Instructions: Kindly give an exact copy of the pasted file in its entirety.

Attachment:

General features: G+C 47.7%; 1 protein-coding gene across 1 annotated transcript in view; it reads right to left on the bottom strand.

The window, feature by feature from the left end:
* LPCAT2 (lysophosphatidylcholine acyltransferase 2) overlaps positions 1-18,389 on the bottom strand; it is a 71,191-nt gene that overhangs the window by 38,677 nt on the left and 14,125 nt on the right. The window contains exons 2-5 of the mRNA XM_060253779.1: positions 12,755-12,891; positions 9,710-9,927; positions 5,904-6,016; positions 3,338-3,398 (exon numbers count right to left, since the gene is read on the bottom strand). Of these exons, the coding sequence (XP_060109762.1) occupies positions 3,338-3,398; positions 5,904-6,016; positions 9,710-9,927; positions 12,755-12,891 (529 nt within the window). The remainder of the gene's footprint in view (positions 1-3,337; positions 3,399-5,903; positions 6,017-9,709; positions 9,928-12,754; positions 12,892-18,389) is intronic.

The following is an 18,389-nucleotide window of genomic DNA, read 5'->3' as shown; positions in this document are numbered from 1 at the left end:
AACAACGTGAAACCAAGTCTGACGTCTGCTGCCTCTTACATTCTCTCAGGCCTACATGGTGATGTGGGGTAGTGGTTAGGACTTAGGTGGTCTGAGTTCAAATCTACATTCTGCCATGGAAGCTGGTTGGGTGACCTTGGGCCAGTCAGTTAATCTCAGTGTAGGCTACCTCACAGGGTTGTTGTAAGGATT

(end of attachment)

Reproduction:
General features: G+C 47.7%; 1 protein-coding gene across 1 annotated transcript in view; it reads right to left on the bottom strand.

The window, feature by feature from the left end:
* LPCAT2 (lysophosphatidylcholine acyltransferase 2) overlaps positions 1-18,389 on the bottom strand; it is a 71,191-nt gene that overhangs the window by 38,677 nt on the left and 14,125 nt on the right. The window contains exons 2-5 of the mRNA XM_060253779.1: positions 12,755-12,891; positions 9,710-9,927; positions 5,904-6,016; positions 3,338-3,398 (exon numbers count right to left, since the gene is read on the bottom strand). Of these exons, the coding sequence (XP_060109762.1) occupies positions 3,338-3,398; positions 5,904-6,016; positions 9,710-9,927; positions 12,755-12,891 (529 nt within the window). The remainder of the gene's footprint in view (positions 1-3,337; positions 3,399-5,903; positions 6,017-9,709; positions 9,928-12,754; positions 12,892-18,389) is intronic.

The following is an 18,389-nucleotide window of genomic DNA, read 5'->3' as shown; positions in this document are numbered from 1 at the left end:
AACAACGTGAAACCAAGTCTGACGTCTGCTGCCTCTTACATTCTCTCAGGCCTACATGGTGATGTGGGGTAGTGGTTAGGACTTAGGTGGTCTGAGTTCAAATCTACATTCTGCCATGGAAGCTGGTTGGGTGACCTTGGGCCAGTCAGTTAATCTCAGTGTAGGCTACCTCACAGGGTTGTTGTAAGGATT